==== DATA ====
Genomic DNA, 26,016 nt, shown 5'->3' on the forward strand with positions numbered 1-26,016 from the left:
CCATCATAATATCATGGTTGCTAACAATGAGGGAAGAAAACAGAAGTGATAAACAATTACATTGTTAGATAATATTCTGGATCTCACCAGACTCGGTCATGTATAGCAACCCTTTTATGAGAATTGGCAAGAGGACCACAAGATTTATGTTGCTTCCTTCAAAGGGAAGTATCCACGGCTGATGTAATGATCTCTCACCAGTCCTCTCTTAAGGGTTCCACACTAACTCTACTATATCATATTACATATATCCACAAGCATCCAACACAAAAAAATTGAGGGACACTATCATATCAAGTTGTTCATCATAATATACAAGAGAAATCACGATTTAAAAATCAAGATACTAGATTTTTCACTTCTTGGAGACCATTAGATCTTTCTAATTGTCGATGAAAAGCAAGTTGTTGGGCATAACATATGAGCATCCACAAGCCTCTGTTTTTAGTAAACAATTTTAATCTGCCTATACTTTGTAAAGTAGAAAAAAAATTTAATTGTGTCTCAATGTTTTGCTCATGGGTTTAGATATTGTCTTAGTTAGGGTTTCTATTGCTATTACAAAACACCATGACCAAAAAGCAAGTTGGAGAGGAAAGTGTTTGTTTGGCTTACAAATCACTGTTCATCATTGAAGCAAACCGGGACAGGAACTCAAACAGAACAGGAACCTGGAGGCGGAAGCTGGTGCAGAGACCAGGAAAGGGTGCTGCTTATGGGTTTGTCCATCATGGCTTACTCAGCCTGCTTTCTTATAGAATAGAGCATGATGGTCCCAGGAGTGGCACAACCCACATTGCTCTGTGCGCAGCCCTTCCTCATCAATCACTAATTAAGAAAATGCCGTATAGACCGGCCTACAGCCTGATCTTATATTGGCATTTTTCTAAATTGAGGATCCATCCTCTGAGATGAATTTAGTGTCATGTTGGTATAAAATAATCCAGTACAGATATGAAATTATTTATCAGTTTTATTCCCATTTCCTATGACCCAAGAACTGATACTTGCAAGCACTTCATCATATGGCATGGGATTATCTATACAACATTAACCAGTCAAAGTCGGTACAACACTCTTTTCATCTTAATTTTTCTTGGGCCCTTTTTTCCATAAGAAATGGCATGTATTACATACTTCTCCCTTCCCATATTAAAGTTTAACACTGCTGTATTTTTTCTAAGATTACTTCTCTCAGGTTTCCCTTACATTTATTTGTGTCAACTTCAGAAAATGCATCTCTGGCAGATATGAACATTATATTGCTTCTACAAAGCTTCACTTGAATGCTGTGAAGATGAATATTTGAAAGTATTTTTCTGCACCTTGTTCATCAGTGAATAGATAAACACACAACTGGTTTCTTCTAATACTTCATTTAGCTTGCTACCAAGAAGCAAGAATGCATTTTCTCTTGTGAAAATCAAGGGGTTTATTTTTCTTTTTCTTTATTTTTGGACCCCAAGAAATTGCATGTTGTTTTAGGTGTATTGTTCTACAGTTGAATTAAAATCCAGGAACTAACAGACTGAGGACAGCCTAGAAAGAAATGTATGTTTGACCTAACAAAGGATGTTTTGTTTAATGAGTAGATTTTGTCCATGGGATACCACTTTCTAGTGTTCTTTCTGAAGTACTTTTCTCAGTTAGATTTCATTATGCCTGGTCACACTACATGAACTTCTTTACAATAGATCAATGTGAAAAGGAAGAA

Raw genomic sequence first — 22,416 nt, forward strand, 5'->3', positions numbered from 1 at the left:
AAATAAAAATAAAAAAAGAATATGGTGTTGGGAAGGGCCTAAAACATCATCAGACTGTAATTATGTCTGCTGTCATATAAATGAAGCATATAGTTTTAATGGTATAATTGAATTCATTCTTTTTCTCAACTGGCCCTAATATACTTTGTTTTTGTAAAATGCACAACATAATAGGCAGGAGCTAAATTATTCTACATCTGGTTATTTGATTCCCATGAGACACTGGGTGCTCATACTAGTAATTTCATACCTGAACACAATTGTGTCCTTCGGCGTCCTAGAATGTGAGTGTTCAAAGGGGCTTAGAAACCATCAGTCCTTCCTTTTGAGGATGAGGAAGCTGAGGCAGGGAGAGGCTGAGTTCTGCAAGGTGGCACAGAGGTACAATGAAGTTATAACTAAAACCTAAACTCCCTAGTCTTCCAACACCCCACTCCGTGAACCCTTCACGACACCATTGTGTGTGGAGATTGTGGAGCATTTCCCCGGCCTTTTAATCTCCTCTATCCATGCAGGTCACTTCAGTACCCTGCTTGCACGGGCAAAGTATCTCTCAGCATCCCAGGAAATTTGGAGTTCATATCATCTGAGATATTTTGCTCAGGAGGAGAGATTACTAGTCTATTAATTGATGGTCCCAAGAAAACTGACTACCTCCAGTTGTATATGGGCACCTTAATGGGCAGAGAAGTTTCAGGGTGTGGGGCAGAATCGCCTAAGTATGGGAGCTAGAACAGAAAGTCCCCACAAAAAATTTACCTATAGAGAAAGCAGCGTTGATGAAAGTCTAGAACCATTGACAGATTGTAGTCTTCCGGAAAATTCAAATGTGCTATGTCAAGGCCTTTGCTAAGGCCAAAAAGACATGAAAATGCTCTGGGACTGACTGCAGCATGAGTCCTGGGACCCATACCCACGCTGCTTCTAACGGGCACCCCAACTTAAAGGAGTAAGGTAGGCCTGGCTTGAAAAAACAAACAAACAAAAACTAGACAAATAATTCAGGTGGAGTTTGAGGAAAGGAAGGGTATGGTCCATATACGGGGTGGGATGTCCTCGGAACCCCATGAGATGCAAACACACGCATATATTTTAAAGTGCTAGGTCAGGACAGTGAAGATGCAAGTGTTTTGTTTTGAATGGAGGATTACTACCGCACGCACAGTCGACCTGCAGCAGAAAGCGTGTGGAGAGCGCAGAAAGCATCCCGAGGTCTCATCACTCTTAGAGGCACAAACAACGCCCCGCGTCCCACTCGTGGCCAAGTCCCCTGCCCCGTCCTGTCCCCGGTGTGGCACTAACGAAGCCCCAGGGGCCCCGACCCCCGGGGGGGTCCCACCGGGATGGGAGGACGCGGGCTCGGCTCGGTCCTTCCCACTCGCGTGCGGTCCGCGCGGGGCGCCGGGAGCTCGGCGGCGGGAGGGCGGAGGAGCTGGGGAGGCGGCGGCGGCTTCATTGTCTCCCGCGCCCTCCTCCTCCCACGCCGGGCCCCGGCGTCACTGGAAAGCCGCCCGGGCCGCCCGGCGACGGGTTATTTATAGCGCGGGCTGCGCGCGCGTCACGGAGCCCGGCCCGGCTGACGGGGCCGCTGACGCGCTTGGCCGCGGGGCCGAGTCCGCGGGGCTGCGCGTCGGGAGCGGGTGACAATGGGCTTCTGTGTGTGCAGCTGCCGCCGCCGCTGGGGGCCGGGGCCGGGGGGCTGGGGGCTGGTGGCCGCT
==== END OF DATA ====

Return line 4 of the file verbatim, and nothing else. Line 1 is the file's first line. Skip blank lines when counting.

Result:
AAATAAAAATAAAAAAAGAATATGGTGTTGGGAAGGGCCTAAAACATCATCAGACTGTAATTATGTCTGCTGTCATATAAATGAAGCATATAGTTTTAATGGTATAATTGAATTCATTCTTTTTCTCAACTGGCCCTAATATACTTTGTTTTTGTAAAATGCACAACATAATAGGCAGGAGCTAAATTATTCTACATCTGGTTATTTGATTCCCATGAGACACTGGGTGCTCATACTAGTAATTTCATACCTGAACACAATTGTGTCCTTCGGCGTCCTAGAATGTGAGTGTTCAAAGGGGCTTAGAAACCATCAGTCCTTCCTTTTGAGGATGAGGAAGCTGAGGCAGGGAGAGGCTGAGTTCTGCAAGGTGGCACAGAGGTACAATGAAGTTATAACTAAAACCTAAACTCCCTAGTCTTCCAACACCCCACTCCGTGAACCCTTCACGACACCATTGTGTGTGGAGATTGTGGAGCATTTCCCCGGCCTTTTAATCTCCTCTATCCATGCAGGTCACTTCAGTACCCTGCTTGCACGGGCAAAGTATCTCTCAGCATCCCAGGAAATTTGGAGTTCATATCATCTGAGATATTTTGCTCAGGAGGAGAGATTACTAGTCTATTAATTGATGGTCCCAAGAAAACTGACTACCTCCAGTTGTATATGGGCACCTTAATGGGCAGAGAAGTTTCAGGGTGTGGGGCAGAATCGCCTAAGTATGGGAGCTAGAACAGAAAGTCCCCACAAAAAATTTACCTATAGAGAAAGCAGCGTTGATGAAAGTCTAGAACCATTGACAGATTGTAGTCTTCCGGAAAATTCAAATGTGCTATGTCAAGGCCTTTGCTAAGGCCAAAAAGACATGAAAATGCTCTGGGACTGACTGCAGCATGAGTCCTGGGACCCATACCCACGCTGCTTCTAACGGGCACCCCAACTTAAAGGAGTAAGGTAGGCCTGGCTTGAAAAAACAAACAAACAAAAACTAGACAAATAATTCAGGTGGAGTTTGAGGAAAGGAAGGGTATGGTCCATATACGGGGTGGGATGTCCTCGGAACCCCATGAGATGCAAACACACGCATATATTTTAAAGTGCTAGGTCAGGACAGTGAAGATGCAAGTGTTTTGTTTTGAATGGAGGATTACTACCGCACGCACAGTCGACCTGCAGCAGAAAGCGTGTGGAGAGCGCAGAAAGCATCCCGAGGTCTCATCACTCTTAGAGGCACAAACAACGCCCCGCGTCCCACTCGTGGCCAAGTCCCCTGCCCCGTCCTGTCCCCGGTGTGGCACTAACGAAGCCCCAGGGGCCCCGACCCCCGGGGGGGTCCCACCGGGATGGGAGGACGCGGGCTCGGCTCGGTCCTTCCCACTCGCGTGCGGTCCGCGCGGGGCGCCGGGAGCTCGGCGGCGGGAGGGCGGAGGAGCTGGGGAGGCGGCGGCGGCTTCATTGTCTCCCGCGCCCTCCTCCTCCCACGCCGGGCCCCGGCGTCACTGGAAAGCCGCCCGGGCCGCCCGGCGACGGGTTATTTATAGCGCGGGCTGCGCGCGCGTCACGGAGCCCGGCCCGGCTGACGGGGCCGCTGACGCGCTTGGCCGCGGGGCCGAGTCCGCGGGGCTGCGCGTCGGGAGCGGGTGACAATGGGCTTCTGTGTGTGCAGCTGCCGCCGCCGCTGGGGGCCGGGGCCGGGGGGCTGGGGGCTGGTGGCCGCT